Q. A few years ago I browsed the internet with many questions surrounding the biblical accounts of the nativity. One question I had was “How did the shepherds know where to go to find the newborn Jesus?” It was then I came across the proposition that he was born at Migdal Eder, also called “The Tower of the Flock” in Micah 4:8. I found the concept compelling due to the history of special type of shepherding that took place in Bethlehem at the time of Jesus birth. What are your thoughts about the possibility of this being where Jesus was born?
You are referring to an interpretation that a commentator named Alfred Edersheim offered of Micah 4:8, “And you, O tower of the flock, hill of the daughter of Zion, to you shall it come, the former dominion shall come, kingship for the daughter of Jerusalem.” There is a “tower of the flock” mentioned in Genesis 35:21, and Edersheim assumed that it still existed in the time of Jesus. He inferred from a reference in the Mishnah that sheep destined for temple sacrifices were raised and tended there, and so he saw symbolic significance in the location and suggested that Jesus had been born there.
However, this interpretation is not accepted by most biblical scholars. It is unknown whether the tower mentioned in Genesis still existed in Jesus’ day. In any event, the Mishnah reference simply specifies the radius around Jerusalem within which found sheep were to be considered temple sacrifices, using Migdal Eder (the location, not necessarily a tower by that name) to specify the distance. We do not need to infer from this that this was a place where temple sheep were raised and kept.
For his part, Micah seems only to be describing Jerusalem figuratively as the “tower of the flock,” that is, the city that watches over the people of Israel as God’s flock. Micah is promising that the kingship will return to Jerusalem. Christians believe that this promise was fulfilled with the coming of Jesus. But we do not need to conclude from the prophecy that Jesus was born at or near a tower by that name that still existed in his day.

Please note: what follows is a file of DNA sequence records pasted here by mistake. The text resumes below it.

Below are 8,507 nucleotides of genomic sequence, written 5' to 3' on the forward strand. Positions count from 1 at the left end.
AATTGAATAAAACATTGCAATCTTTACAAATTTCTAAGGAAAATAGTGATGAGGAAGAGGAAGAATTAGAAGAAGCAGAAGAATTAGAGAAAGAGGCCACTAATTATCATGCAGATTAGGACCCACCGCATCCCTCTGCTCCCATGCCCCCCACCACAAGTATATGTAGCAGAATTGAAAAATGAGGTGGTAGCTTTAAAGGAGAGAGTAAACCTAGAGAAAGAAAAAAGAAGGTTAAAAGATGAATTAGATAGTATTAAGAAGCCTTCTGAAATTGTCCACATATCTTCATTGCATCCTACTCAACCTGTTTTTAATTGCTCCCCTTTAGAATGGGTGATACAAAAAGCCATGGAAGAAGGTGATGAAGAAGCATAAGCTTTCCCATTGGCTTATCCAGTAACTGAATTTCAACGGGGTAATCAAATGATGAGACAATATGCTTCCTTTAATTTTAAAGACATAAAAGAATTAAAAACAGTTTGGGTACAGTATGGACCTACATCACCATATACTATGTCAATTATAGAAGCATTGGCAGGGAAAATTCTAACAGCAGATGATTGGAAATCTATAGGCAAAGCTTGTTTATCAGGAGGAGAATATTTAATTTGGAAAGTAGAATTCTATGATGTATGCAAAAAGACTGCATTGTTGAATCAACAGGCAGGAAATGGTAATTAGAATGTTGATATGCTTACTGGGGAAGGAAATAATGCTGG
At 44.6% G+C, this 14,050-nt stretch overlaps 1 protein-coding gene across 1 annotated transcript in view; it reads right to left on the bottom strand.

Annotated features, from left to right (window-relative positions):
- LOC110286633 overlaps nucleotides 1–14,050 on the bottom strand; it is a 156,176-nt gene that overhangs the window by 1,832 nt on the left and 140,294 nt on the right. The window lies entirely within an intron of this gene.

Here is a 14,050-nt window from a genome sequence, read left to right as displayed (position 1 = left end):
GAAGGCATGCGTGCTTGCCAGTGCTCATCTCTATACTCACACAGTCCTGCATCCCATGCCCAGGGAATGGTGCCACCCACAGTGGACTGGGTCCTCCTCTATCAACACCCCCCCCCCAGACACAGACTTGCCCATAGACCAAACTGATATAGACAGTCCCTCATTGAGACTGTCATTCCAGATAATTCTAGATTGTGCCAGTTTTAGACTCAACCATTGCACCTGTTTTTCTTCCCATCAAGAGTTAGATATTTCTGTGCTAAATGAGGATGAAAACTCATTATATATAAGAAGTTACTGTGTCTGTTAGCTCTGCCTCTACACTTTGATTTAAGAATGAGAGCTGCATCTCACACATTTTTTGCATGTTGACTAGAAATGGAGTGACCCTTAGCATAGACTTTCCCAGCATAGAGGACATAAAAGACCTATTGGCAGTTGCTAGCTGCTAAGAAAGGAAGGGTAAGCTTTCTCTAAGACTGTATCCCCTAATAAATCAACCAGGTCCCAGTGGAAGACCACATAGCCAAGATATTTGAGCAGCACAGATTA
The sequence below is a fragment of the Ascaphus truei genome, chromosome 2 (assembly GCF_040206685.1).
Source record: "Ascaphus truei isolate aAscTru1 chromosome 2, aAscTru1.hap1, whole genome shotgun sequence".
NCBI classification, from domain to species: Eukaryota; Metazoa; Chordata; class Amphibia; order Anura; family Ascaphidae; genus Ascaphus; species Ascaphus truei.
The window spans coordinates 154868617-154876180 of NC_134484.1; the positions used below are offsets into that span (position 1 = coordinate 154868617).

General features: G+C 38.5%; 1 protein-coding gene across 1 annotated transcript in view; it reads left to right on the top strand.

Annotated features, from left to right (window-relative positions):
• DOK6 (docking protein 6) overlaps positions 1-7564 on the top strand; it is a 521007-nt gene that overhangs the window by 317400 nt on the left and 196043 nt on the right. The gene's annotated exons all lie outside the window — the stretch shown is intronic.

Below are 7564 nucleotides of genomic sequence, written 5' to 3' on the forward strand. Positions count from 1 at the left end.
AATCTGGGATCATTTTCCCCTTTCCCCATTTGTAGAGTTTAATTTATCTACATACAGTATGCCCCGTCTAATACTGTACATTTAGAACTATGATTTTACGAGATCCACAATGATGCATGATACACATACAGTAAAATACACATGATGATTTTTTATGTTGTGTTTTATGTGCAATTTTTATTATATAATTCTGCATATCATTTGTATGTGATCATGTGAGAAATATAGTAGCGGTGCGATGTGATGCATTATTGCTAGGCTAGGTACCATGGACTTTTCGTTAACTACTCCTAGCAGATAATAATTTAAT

So how did the shepherds find the baby Jesus? The angel who appeared to them told them how. He said, “This will be a sign to you: You will find a baby wrapped in cloths and lying in a manger.” The shepherds would have known where the various animal feeding locations were in Bethlehem, and they just had to go from one to another until they found a baby, wrapped up as a newborn, in one of the mangers.
Many thanks again to the readers who encouraged me and prayed for me during the time when health issues kept me from answering questions on this blog. I am very grateful that God has now restored sufficient health and strength for me to start answering questions again. I will begin with the backlog of nearly 70 questions that came in during the year and a half when I was unable to respond to them. This will take some time, and I may have to work slowly at first. But I am very hopeful that eventually I will get back to the place where I am answering questions as they come in. Thanks again very much for your support and patience, and thanks be to God!
I am very grateful for the words of encouragement and support I have received since publishing this post. Many thanks again to everyone who was praying for me!